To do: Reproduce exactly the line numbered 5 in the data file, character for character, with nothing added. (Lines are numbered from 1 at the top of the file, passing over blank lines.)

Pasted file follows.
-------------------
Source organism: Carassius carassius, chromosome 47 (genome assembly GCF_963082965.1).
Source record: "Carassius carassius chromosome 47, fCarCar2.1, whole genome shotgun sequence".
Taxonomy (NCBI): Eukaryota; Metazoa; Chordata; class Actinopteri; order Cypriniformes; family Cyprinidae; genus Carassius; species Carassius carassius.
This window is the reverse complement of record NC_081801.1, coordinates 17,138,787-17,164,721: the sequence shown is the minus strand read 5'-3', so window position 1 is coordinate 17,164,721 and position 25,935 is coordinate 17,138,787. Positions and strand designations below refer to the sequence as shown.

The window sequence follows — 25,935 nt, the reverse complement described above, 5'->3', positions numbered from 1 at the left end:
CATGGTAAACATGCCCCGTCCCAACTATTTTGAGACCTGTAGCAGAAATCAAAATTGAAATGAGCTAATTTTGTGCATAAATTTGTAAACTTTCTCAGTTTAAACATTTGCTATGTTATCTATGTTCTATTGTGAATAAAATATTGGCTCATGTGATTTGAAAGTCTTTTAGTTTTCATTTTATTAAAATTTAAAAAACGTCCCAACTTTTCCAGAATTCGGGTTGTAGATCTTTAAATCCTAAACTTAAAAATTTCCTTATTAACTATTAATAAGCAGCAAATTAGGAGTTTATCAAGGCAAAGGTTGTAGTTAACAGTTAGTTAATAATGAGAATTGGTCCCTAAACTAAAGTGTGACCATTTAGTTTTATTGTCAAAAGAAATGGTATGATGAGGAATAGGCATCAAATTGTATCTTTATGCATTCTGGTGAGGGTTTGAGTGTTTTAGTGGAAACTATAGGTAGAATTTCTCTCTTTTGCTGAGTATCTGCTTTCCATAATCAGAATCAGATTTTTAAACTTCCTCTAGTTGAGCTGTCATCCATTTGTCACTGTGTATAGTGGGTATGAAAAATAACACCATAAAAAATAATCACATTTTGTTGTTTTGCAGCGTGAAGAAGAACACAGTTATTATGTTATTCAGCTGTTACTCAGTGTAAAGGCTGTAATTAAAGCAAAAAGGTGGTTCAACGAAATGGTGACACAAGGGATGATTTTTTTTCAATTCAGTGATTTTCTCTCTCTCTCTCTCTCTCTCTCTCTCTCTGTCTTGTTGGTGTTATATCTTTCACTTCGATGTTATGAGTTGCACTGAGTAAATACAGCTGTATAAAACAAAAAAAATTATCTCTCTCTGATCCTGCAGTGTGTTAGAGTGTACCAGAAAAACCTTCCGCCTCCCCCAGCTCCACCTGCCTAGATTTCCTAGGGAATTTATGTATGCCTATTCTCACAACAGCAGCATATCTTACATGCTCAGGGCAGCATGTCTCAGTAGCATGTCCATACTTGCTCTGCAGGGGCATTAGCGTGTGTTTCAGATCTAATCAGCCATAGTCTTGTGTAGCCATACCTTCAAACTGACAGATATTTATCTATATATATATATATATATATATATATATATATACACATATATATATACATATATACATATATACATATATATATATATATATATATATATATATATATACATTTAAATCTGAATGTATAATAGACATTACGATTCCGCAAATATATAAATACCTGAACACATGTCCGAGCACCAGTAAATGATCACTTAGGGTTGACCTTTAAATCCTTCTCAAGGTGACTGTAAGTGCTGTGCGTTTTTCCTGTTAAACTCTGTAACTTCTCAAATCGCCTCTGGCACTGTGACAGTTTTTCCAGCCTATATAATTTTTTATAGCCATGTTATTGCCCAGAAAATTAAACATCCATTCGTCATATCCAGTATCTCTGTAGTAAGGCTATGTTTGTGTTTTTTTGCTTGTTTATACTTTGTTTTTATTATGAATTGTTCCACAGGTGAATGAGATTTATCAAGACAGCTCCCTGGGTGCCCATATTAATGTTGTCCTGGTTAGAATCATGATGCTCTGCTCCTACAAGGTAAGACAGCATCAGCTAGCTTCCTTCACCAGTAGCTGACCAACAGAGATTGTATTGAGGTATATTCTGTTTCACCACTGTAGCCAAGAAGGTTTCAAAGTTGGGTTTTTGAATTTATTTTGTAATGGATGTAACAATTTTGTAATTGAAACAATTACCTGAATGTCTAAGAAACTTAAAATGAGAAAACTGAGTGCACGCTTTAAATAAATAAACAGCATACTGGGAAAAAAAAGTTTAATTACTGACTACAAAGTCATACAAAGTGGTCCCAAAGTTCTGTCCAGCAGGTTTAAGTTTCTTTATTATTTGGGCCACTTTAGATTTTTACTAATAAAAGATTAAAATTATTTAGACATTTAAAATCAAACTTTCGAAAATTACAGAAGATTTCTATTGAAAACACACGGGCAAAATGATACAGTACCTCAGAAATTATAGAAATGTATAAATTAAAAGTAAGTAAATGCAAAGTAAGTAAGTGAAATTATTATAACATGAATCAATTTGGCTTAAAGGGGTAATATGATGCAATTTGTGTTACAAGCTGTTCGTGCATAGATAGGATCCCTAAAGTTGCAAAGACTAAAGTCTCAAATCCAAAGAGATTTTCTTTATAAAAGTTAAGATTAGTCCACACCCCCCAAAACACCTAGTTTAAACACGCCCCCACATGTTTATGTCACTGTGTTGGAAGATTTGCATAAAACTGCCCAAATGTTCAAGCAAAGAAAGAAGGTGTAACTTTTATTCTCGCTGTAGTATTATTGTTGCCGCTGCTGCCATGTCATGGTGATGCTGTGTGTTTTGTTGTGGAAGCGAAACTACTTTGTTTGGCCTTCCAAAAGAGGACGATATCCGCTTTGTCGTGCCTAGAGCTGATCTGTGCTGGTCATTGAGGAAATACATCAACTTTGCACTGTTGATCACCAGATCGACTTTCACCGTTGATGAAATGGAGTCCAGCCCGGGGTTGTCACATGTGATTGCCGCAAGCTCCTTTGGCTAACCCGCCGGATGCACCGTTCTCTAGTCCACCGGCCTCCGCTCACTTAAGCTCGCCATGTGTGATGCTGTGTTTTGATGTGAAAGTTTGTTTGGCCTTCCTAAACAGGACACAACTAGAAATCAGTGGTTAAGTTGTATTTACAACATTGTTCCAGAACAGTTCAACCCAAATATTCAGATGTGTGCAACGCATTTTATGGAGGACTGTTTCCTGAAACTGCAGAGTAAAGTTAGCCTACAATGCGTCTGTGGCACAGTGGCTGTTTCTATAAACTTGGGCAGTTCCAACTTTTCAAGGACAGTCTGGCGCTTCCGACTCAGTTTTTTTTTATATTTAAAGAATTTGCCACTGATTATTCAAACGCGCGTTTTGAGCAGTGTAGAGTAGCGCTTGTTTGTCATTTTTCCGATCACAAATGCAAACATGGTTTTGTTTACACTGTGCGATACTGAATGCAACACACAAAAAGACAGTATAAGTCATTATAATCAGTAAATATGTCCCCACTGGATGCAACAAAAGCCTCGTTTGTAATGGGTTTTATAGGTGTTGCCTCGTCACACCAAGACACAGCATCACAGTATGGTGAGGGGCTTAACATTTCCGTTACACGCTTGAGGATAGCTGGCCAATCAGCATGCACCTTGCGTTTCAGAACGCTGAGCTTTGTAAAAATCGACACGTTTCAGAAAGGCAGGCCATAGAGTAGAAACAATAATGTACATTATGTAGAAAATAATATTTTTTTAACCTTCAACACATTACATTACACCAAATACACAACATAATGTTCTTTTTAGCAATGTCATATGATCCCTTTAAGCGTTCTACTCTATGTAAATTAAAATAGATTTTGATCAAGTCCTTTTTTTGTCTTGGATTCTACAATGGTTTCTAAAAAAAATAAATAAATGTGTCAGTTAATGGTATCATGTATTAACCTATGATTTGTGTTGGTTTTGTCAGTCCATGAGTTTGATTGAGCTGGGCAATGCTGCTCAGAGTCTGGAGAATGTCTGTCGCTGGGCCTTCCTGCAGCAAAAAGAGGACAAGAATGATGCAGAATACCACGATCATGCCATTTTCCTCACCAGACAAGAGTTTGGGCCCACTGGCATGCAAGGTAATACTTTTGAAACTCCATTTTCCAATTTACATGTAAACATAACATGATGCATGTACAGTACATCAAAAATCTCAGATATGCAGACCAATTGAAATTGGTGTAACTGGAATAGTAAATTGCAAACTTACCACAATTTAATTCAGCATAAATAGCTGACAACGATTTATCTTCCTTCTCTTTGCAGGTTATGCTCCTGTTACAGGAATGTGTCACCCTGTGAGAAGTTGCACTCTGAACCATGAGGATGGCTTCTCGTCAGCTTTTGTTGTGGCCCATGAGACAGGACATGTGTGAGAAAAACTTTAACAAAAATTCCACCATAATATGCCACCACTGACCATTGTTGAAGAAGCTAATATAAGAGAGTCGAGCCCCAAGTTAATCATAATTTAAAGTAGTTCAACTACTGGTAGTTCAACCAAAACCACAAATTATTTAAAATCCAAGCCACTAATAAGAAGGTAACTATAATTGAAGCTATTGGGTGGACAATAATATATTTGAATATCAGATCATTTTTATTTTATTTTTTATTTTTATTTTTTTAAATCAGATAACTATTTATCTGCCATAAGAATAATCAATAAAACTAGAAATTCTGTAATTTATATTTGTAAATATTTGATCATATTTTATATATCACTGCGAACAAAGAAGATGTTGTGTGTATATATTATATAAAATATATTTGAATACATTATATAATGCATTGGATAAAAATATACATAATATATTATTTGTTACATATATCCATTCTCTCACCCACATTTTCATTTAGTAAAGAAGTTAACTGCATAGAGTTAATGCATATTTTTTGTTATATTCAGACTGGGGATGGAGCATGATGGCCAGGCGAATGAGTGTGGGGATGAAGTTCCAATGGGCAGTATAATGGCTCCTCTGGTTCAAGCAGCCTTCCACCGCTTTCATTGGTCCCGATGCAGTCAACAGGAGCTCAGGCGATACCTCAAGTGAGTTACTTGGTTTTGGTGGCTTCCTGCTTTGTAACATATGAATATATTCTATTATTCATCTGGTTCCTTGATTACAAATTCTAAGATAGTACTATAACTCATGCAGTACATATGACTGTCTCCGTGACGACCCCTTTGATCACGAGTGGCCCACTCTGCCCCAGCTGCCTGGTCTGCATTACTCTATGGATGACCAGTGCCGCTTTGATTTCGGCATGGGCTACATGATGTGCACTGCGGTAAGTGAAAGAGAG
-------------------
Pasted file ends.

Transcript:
The window sequence follows — 25,935 nt, the reverse complement described above, 5'->3', positions numbered from 1 at the left end: